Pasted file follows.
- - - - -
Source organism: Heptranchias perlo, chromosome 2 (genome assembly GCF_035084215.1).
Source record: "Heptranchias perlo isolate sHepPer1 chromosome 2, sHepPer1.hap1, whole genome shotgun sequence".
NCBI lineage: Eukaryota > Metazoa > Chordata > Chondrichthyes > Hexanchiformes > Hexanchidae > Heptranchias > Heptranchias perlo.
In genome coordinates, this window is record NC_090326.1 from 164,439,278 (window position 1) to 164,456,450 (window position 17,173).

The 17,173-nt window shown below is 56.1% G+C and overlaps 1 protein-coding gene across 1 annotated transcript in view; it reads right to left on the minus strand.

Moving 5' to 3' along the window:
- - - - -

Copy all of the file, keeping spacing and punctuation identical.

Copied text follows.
Source organism: Heptranchias perlo, chromosome 2 (genome assembly GCF_035084215.1).
Source record: "Heptranchias perlo isolate sHepPer1 chromosome 2, sHepPer1.hap1, whole genome shotgun sequence".
NCBI lineage: Eukaryota > Metazoa > Chordata > Chondrichthyes > Hexanchiformes > Hexanchidae > Heptranchias > Heptranchias perlo.
In genome coordinates, this window is record NC_090326.1 from 164,439,278 (window position 1) to 164,456,450 (window position 17,173).

The 17,173-nt window shown below is 56.1% G+C and overlaps 1 protein-coding gene across 1 annotated transcript in view; it reads right to left on the minus strand.

Moving 5' to 3' along the window: